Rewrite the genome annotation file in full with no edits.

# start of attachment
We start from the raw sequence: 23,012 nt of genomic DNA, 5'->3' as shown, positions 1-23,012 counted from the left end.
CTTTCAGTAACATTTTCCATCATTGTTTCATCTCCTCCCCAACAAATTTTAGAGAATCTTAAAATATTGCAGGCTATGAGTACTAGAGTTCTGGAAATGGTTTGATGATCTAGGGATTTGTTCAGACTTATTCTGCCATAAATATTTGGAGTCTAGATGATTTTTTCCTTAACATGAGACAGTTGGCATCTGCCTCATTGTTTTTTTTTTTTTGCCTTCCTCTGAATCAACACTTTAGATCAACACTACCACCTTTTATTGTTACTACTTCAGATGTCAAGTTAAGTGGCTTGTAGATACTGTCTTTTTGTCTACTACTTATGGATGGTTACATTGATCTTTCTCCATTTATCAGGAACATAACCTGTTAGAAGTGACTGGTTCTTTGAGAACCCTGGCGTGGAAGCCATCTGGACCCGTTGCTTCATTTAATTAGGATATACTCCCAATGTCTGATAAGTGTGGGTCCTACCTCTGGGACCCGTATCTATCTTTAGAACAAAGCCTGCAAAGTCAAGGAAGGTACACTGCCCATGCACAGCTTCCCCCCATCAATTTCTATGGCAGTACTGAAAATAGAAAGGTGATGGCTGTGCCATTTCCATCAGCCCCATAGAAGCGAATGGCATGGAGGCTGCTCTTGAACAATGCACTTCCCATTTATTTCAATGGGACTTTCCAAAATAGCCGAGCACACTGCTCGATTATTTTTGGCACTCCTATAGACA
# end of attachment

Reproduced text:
We start from the raw sequence: 23,012 nt of genomic DNA, 5'->3' as shown, positions 1-23,012 counted from the left end.
CTTTCAGTAACATTTTCCATCATTGTTTCATCTCCTCCCCAACAAATTTTAGAGAATCTTAAAATATTGCAGGCTATGAGTACTAGAGTTCTGGAAATGGTTTGATGATCTAGGGATTTGTTCAGACTTATTCTGCCATAAATATTTGGAGTCTAGATGATTTTTTCCTTAACATGAGACAGTTGGCATCTGCCTCATTGTTTTTTTTTTTTTGCCTTCCTCTGAATCAACACTTTAGATCAACACTACCACCTTTTATTGTTACTACTTCAGATGTCAAGTTAAGTGGCTTGTAGATACTGTCTTTTTGTCTACTACTTATGGATGGTTACATTGATCTTTCTCCATTTATCAGGAACATAACCTGTTAGAAGTGACTGGTTCTTTGAGAACCCTGGCGTGGAAGCCATCTGGACCCGTTGCTTCATTTAATTAGGATATACTCCCAATGTCTGATAAGTGTGGGTCCTACCTCTGGGACCCGTATCTATCTTTAGAACAAAGCCTGCAAAGTCAAGGAAGGTACACTGCCCATGCACAGCTTCCCCCCATCAATTTCTATGGCAGTACTGAAAATAGAAAGGTGATGGCTGTGCCATTTCCATCAGCCCCATAGAAGCGAATGGCATGGAGGCTGCTCTTGAACAATGCACTTCCCATTTATTTCAATGGGACTTTCCAAAATAGCCGAGCACACTGCTCGATTATTTTTGGCACTCCTATAGACA